Perception is how we interpret the world and understand our place in it physically and emotionally.
I’m not talking about Situational Awareness (SA) here. This is also another subject for the future. What I mean is that all the data presented to us is collected by your brain and then converted into meaning. Think of this data coming in as simply gathering blocks. Your brain then converts the blocks into something of meaning.
Check out this image, what kind of bird would you say it is?
Maybe you think it’s a duck. As soon as I mention the word rabbit, you now see a rabbit. If I hadn’t conditioned you with the idea that it was a bird, you may have seen the rabbit first. You might even have seen the rabbit first anyway if for some reason, in your life, rabbits are more relevant than ducks. Either way you now find that if you look again, you flit between the two perceptions and cannot ignore the other. It’s even likely that my original mention of the bird now makes it harder to see the rabbit in place of the duck.
What we see is the realm of the mind, not the eye. This is why perception is the gateway to true performance. Seeing is believing. Or is believing seeing?
So what, why, how do we make use of this? Perception is the top down way our brains organise and interpret information and then put it into context. This contextis based on pre-determined ideas we hold from experience, the influence of others etc. Importantly, we can let our perspective determine how we view certain aspects of competition and our performance. If we have a pre-conceived idea that we are looking for a bird, like above, we see a bird. Similarly, if we have pre-conceived ideas and perceptions about how much the next Rowing WOD is going to suck. Then it is going to suck! Afterwards, if we tell ourselves and others that our Rowing WOD was disgusting, we continue to feed the notion and perception that training is really demanding, difficult and mentally gruelling.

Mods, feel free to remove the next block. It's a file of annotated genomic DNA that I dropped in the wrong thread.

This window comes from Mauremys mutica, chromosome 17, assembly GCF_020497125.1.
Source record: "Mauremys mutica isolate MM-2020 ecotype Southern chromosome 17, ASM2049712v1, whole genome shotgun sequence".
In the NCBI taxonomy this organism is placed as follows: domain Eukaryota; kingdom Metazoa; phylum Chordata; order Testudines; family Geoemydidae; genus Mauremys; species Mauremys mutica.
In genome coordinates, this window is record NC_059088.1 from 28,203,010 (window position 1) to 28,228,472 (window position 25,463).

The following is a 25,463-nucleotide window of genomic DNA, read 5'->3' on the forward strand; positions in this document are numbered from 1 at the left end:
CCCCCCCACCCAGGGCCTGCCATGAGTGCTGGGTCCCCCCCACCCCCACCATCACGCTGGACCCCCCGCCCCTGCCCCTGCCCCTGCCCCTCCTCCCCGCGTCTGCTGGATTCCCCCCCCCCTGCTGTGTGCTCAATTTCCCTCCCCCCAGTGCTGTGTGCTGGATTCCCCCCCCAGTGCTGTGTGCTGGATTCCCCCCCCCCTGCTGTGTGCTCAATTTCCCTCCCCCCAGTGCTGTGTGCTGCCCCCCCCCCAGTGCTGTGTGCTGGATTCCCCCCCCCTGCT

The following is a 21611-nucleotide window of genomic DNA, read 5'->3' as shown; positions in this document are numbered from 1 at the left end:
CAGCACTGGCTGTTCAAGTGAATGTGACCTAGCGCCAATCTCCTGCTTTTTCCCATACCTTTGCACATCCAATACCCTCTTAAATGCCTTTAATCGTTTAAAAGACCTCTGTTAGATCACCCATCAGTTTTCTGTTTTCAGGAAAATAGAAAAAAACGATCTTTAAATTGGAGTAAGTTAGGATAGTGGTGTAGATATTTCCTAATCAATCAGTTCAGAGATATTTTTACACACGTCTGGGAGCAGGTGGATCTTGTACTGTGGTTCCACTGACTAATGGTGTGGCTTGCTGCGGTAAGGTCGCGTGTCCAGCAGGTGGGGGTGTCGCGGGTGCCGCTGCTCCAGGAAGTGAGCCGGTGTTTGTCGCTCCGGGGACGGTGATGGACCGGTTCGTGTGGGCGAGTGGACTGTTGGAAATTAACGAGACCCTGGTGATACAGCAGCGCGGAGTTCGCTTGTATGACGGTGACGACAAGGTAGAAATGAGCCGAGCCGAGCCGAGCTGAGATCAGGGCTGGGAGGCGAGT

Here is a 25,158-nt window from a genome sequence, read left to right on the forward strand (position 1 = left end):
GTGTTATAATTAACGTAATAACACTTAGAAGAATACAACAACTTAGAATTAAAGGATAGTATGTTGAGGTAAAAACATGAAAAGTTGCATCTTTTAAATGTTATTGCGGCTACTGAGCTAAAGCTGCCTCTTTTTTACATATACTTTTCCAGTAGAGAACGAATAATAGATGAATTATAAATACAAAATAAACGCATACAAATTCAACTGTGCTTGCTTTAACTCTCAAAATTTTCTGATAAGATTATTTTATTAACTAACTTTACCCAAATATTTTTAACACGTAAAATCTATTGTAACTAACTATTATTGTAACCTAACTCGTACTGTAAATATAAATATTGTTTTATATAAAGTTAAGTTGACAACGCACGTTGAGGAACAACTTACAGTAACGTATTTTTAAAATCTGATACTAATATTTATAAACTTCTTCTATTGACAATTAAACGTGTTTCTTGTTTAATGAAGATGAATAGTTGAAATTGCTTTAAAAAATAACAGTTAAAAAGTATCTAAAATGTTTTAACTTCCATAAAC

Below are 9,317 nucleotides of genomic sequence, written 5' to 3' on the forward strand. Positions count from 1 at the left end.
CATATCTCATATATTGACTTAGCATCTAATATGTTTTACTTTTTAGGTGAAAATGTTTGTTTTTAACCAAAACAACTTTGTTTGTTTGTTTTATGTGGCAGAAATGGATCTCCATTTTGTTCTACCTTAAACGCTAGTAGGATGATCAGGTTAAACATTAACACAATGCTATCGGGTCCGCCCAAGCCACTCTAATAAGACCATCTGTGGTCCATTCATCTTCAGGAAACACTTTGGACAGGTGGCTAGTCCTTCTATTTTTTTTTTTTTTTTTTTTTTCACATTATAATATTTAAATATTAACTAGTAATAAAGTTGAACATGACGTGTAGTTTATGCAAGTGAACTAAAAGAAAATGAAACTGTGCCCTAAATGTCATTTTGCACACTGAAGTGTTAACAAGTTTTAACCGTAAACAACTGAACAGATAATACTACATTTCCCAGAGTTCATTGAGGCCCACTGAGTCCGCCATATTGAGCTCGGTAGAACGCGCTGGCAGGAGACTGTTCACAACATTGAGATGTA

The problem? Believing is also seeing. Soon you start to create a stress response before and during training. The effects of this will be covered in another article soon. But right now, it doesn’t take much to understand that being stressed out will inhibit our ability to perform. If we focus on a workout being tough, it’ll be tough. If you perceive a lot of pressure to perform at Regionals, your body will experience stress whether you can recognise it or not.